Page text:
The ballot for the select committee chairs must take place within 14 days of the motion being approved. This means that the new chairs should be in place before the Summer Recess begins.
The process for electing committee members kicks off once the results of the chair elections are known so that unsuccessful candidates can stand. The party balance of committee membership is intended to reflect the balance of seats in the House. Once each party has decided who will represent it on each committee, a motion setting out the membership of each committee has to be agreed on the floor of the House. In both 2010 and 2015, this took approximately six weeks to be agreed. Therefore, the earliest the final composition of select committees will be known is likely to be September 2017.
The election means that any current inquiries not completed (such as the Transport Committee one on the draft NPS) have been paused. It will be up to the members of the new Transport Select Committee if they wish to pick up this inquiry and continue with it.
After a General Election, every All Party Parliamentary Group needs to hold an AGM to formally reconstitute the Group. This provides an opportunity to encourage new MPs and peers to join and for a new programme of work to be agreed. The APPG on Heathrow and the Wider Economy will thus need to be reconstituted.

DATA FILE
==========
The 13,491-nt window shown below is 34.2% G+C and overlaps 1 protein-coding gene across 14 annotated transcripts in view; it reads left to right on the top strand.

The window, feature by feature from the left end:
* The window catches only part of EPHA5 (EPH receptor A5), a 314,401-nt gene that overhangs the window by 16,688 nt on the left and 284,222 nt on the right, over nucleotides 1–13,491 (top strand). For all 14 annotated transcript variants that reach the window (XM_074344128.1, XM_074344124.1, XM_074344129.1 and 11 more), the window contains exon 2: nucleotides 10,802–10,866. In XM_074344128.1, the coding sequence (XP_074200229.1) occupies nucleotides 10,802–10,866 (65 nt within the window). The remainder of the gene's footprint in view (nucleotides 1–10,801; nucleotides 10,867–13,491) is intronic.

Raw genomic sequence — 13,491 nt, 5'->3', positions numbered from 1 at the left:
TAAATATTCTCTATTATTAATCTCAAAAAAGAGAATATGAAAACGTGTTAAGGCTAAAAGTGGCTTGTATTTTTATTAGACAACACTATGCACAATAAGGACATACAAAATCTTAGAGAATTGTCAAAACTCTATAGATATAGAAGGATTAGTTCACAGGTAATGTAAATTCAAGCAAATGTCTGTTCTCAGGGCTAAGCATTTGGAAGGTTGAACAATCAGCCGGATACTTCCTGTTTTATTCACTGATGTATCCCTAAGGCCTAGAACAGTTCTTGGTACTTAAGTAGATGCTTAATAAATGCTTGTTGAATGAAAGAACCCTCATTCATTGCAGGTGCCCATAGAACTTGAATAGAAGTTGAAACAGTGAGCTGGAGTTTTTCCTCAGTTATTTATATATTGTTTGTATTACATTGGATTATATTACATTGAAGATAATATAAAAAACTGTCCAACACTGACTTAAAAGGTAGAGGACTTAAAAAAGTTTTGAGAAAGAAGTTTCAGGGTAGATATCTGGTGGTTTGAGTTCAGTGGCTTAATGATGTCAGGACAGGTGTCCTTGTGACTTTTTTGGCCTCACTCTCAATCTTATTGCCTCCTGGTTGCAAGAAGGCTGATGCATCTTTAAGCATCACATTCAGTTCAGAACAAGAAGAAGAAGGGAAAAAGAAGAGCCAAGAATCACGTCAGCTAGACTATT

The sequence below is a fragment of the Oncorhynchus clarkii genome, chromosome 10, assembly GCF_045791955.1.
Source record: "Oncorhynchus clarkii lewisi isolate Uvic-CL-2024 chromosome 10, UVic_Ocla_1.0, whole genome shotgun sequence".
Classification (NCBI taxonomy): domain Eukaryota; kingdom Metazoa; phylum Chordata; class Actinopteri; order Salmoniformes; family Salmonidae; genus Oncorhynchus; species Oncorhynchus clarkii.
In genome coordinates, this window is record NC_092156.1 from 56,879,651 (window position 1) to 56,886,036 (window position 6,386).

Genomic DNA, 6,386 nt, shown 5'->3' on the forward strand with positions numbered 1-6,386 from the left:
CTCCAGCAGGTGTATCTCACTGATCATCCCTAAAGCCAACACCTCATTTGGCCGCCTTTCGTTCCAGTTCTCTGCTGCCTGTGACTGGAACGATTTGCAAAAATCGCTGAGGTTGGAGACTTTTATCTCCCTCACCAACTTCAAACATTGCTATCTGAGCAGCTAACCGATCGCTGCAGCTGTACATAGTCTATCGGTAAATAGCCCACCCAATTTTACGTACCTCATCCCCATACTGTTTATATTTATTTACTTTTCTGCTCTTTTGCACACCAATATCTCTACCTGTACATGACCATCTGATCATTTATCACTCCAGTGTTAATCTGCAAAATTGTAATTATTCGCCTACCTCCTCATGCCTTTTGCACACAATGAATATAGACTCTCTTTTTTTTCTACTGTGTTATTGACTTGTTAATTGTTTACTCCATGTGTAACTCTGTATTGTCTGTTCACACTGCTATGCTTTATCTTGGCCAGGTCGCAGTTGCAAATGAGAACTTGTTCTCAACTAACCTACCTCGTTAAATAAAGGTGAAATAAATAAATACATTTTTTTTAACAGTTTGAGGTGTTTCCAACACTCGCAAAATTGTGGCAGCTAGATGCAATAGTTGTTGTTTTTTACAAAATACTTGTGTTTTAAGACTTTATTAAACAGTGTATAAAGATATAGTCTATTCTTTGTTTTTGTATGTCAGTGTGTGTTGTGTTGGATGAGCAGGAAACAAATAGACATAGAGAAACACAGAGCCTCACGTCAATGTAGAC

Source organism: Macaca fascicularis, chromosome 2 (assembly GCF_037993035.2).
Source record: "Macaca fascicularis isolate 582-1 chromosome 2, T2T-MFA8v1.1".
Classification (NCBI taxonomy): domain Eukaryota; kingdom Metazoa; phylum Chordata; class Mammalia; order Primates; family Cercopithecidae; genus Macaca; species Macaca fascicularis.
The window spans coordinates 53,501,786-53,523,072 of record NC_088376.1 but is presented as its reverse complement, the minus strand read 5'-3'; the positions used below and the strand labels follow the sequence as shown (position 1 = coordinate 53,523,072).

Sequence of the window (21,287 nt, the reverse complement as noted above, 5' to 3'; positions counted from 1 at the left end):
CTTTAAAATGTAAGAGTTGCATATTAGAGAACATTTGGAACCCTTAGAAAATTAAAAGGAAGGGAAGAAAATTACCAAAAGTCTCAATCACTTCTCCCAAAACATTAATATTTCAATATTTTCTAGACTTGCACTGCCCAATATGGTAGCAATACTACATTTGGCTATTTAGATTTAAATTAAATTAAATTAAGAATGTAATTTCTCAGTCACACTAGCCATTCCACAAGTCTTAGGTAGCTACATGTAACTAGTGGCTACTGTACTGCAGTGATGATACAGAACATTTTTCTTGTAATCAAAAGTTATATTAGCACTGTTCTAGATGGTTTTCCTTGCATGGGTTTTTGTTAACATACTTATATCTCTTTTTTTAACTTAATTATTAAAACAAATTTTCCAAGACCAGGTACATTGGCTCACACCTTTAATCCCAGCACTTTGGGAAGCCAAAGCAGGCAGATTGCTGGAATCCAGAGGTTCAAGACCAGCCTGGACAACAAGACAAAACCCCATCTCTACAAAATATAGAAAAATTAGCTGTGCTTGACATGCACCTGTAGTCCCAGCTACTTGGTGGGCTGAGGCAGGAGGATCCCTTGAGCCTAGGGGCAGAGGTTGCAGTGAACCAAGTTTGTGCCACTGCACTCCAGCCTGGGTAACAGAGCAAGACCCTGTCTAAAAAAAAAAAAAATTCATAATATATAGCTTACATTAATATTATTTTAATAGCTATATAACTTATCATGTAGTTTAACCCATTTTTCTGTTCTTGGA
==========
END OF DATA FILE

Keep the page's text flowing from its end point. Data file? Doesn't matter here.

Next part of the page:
Though the NPS process may be delayed, it has not been changed by the announcement of the General Election. The consultation on the draft NPS will close on 25th as planned and the Government is expected to publish an official response before the Summer Recess.
The vote on the final NPS may be slightly delayed by the disruption caused by the General Election and the dominance of Brexit negotiations including the Great Repeal Bill. It is likely to be in spring 2018.
If there is a large Conservative majority that could mean the government pushes the NPS process through as fast as it can. Whatever the outcome of the General Election there will be reshuffles of Ministerial teams and possibly even some changes to Government departments.
Purdah begins – 21st April
Dissolution – 3rd May
Local Elections – 4th May
Party Manifestos expected to be published – Week commencing 8th May
Deadline for nomination papers to be submitted to returning officer for General Election – 11th May
Consultation on draft NPS on airports closes – 25th May
General Election – 8th June
1st possible date of new Parliament – 14th June
1st possible date of State Opening – 21st June
Possible date for ballots of election of Select Committee Chairs – 13th July
Summer Recess – 20th July
Parliament Returns – 5th September
Parliament in Recess – 15th September
TUC conference – 10th until 13th September
Lib Dem Party Conference – 16th until 19th September
Labour Party Conference – 24th until 27th September